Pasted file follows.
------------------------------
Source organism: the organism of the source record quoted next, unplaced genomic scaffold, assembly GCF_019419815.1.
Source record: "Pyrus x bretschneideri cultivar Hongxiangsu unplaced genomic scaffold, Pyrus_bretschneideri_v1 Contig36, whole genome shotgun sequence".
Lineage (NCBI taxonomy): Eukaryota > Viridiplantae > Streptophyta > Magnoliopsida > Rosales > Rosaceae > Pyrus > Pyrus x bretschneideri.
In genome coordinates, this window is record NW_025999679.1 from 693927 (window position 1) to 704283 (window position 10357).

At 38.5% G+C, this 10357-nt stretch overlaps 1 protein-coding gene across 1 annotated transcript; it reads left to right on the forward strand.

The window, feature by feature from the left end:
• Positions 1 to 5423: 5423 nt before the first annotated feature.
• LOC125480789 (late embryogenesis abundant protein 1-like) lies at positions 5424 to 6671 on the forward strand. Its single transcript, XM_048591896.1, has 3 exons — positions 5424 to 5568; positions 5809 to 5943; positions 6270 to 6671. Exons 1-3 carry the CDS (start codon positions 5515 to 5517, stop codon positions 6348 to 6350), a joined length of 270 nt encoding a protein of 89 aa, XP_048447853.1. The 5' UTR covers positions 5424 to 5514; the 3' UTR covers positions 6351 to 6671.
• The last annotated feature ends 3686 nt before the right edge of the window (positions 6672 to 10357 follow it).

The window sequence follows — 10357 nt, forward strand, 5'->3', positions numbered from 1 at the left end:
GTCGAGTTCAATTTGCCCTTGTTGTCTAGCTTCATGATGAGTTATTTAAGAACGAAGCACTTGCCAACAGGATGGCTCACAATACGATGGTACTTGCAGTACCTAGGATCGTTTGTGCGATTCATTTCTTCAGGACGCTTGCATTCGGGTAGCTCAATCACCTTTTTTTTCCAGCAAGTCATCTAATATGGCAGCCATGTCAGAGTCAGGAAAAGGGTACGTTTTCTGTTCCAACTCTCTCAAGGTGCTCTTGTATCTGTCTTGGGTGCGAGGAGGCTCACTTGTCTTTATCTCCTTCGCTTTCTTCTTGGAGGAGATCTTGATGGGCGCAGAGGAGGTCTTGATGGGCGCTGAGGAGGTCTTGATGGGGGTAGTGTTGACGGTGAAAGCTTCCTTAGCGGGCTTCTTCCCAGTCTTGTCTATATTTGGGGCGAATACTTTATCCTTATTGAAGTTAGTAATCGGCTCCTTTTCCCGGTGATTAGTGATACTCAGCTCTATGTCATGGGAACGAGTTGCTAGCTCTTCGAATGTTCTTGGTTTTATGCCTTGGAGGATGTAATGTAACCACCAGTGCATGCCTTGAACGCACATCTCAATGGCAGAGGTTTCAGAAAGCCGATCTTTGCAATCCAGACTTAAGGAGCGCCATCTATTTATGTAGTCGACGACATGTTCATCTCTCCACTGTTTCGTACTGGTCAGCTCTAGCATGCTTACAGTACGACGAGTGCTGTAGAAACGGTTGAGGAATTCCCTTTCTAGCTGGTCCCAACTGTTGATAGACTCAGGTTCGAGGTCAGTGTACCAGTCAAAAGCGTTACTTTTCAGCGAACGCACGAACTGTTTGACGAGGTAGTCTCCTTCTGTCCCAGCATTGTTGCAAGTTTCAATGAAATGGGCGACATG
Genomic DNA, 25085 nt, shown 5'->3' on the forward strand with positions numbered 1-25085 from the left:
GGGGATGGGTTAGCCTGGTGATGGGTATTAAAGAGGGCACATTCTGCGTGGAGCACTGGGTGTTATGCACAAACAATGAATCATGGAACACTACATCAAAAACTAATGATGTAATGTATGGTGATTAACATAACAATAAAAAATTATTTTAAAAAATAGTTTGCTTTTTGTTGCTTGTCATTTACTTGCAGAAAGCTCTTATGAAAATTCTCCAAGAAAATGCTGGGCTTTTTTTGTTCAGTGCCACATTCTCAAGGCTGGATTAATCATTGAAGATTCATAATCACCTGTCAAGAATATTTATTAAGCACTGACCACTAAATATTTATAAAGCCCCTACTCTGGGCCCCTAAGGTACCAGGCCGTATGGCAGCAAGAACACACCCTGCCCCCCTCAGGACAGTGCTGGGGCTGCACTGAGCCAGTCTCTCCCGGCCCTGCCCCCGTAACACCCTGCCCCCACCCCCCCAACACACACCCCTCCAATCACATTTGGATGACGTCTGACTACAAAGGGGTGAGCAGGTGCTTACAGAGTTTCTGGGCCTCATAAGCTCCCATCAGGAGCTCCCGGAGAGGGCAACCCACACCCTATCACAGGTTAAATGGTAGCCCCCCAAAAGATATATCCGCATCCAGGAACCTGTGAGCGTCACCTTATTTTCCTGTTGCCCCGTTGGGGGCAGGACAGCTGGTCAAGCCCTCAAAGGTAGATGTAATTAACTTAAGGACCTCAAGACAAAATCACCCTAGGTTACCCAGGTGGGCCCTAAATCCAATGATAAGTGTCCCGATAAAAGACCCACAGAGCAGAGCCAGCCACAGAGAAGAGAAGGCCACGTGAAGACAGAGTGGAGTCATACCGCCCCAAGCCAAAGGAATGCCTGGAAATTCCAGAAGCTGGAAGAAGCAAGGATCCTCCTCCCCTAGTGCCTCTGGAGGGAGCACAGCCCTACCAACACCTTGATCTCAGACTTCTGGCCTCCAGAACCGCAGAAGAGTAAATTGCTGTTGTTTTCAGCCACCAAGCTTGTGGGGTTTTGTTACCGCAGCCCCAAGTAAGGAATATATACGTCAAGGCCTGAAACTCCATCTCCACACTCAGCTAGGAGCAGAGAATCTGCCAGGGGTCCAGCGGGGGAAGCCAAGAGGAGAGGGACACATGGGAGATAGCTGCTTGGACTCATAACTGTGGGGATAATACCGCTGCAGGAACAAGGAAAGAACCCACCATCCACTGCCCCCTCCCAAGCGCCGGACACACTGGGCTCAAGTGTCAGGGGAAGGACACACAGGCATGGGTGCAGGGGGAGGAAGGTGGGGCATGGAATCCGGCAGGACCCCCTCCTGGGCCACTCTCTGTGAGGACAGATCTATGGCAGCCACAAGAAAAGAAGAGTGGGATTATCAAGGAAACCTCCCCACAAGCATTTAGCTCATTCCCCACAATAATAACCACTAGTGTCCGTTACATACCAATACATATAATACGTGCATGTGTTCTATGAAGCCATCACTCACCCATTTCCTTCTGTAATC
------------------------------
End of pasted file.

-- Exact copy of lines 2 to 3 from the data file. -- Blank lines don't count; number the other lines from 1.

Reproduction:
Source record: "Pyrus x bretschneideri cultivar Hongxiangsu unplaced genomic scaffold, Pyrus_bretschneideri_v1 Contig36, whole genome shotgun sequence".
Lineage (NCBI taxonomy): Eukaryota > Viridiplantae > Streptophyta > Magnoliopsida > Rosales > Rosaceae > Pyrus > Pyrus x bretschneideri.